There is no recipe for innovation - after all, if someone has written down the recipe, it can't be innovative any longer.
There are however principles.
What matters is understanding the difference.
Let me illustrate the difference between a principle and a recipe. In my kitchen I have a cookbook with a recipe for chinese style chicken with cashew nuts. It's a good recipe, in the sense that I just need to follow the steps and get a consistent, tasty result. However, it's always the same dish.
If I wanted to innovate in the kitchen, I would need to go beyond the recipe and understand the principles of the dish. One of these is that of contrast of textures - the softness of the chicken contrasts with the crunchiness of the celery and cashew nuts. This gives me a clue as to what sort of innovations might work, but doesn't offer any guarantees that my experiment will be a success (substitute the chicken with banana? Don't think so).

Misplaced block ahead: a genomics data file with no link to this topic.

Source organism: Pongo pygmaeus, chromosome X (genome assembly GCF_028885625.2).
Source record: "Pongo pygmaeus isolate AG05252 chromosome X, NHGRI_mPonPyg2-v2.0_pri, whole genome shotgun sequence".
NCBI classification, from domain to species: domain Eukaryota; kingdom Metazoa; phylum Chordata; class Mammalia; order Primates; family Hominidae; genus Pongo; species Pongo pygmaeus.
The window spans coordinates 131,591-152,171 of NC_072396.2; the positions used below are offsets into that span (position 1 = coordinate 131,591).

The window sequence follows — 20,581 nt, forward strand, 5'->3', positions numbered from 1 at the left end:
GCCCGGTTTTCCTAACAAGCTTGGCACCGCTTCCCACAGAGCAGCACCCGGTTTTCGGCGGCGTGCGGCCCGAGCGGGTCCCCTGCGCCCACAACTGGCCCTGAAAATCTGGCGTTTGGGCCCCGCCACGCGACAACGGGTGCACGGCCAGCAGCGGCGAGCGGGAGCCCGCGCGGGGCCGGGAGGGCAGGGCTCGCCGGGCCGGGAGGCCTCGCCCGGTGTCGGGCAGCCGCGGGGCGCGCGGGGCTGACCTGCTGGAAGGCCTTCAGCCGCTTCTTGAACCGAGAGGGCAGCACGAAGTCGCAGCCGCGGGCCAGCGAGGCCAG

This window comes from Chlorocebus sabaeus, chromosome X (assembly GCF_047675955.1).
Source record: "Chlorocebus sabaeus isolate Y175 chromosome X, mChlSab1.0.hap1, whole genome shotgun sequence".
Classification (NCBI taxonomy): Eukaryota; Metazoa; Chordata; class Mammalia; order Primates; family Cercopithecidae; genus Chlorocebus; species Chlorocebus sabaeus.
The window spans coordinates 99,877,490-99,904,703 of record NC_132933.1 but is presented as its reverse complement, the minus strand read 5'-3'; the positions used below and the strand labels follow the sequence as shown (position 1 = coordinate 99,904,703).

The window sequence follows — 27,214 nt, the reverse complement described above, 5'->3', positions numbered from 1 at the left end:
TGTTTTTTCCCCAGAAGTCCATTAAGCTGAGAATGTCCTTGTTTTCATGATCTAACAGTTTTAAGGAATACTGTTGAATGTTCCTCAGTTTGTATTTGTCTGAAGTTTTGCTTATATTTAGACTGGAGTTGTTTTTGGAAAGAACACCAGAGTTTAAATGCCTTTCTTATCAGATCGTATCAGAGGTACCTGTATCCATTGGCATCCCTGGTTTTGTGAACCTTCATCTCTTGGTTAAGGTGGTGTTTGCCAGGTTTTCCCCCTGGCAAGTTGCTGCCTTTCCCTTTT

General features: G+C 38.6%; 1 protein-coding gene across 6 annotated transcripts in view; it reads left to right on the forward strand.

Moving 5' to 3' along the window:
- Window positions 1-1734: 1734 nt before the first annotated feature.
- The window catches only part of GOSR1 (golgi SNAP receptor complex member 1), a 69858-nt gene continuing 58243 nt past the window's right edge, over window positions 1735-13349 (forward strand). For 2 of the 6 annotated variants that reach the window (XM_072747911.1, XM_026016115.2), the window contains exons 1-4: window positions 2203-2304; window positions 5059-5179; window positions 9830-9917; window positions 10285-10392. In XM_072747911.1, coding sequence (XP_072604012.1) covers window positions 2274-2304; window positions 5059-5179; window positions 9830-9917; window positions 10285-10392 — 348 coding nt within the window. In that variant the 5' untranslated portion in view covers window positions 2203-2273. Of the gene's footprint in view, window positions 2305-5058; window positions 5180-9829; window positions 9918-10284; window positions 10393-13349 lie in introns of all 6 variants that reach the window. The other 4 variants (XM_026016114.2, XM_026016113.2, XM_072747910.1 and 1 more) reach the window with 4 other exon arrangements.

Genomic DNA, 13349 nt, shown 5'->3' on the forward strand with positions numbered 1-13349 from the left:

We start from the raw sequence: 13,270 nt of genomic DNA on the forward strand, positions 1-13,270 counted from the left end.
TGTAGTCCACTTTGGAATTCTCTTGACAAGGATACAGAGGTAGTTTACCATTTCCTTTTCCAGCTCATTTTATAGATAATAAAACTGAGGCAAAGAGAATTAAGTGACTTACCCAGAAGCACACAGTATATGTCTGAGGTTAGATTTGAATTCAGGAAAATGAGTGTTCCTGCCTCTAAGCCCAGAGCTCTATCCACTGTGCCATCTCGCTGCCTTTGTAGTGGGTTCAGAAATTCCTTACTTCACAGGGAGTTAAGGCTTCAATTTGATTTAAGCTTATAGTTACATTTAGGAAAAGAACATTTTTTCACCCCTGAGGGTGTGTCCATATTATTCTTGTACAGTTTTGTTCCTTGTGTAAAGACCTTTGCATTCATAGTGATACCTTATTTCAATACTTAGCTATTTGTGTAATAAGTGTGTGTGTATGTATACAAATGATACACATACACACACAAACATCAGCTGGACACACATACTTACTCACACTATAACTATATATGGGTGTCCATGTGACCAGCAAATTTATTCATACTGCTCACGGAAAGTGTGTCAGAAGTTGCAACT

Thus it is with business. We can study the recipes which others have used for success, but we need to adapt them to come up with what works for us. This needs two things:
an understanding of the principles behind the recipe;
an understanding of our own uniqueness and idiosyncracy, so that we can use what we see to come up with a solution that only we could use.
When you want to learn from someone else, don't try to apply the recipe. Rather, ask yourself and your team "that's an interesting idea. How can we use that to do something unique?"